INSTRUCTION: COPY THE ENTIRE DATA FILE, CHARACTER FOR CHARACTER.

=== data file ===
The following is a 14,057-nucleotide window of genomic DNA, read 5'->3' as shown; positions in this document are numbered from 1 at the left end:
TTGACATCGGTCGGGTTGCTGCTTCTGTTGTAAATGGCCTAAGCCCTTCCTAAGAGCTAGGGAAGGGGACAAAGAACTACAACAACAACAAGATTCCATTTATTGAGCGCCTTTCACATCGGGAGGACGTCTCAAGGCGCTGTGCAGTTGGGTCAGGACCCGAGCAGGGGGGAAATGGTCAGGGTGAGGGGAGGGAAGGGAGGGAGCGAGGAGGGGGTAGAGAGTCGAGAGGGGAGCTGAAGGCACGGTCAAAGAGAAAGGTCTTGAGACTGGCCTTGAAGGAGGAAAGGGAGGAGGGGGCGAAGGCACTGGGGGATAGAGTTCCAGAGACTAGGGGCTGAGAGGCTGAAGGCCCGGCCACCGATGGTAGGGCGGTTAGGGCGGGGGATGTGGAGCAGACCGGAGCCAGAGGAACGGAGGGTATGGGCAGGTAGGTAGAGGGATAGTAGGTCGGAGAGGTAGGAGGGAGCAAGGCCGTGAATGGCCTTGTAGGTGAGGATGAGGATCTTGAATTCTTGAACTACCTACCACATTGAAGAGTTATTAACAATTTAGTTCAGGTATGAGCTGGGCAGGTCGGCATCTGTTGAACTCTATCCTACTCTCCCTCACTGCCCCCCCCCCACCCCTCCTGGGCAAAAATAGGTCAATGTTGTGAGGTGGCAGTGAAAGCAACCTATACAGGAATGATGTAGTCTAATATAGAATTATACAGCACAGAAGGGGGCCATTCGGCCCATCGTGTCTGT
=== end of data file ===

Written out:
The following is a 14,057-nucleotide window of genomic DNA, read 5'->3' as shown; positions in this document are numbered from 1 at the left end:
TTGACATCGGTCGGGTTGCTGCTTCTGTTGTAAATGGCCTAAGCCCTTCCTAAGAGCTAGGGAAGGGGACAAAGAACTACAACAACAACAAGATTCCATTTATTGAGCGCCTTTCACATCGGGAGGACGTCTCAAGGCGCTGTGCAGTTGGGTCAGGACCCGAGCAGGGGGGAAATGGTCAGGGTGAGGGGAGGGAAGGGAGGGAGCGAGGAGGGGGTAGAGAGTCGAGAGGGGAGCTGAAGGCACGGTCAAAGAGAAAGGTCTTGAGACTGGCCTTGAAGGAGGAAAGGGAGGAGGGGGCGAAGGCACTGGGGGATAGAGTTCCAGAGACTAGGGGCTGAGAGGCTGAAGGCCCGGCCACCGATGGTAGGGCGGTTAGGGCGGGGGATGTGGAGCAGACCGGAGCCAGAGGAACGGAGGGTATGGGCAGGTAGGTAGAGGGATAGTAGGTCGGAGAGGTAGGAGGGAGCAAGGCCGTGAATGGCCTTGTAGGTGAGGATGAGGATCTTGAATTCTTGAACTACCTACCACATTGAAGAGTTATTAACAATTTAGTTCAGGTATGAGCTGGGCAGGTCGGCATCTGTTGAACTCTATCCTACTCTCCCTCACTGCCCCCCCCCCACCCCTCCTGGGCAAAAATAGGTCAATGTTGTGAGGTGGCAGTGAAAGCAACCTATACAGGAATGATGTAGTCTAATATAGAATTATACAGCACAGAAGGGGGCCATTCGGCCCATCGTGTCTGT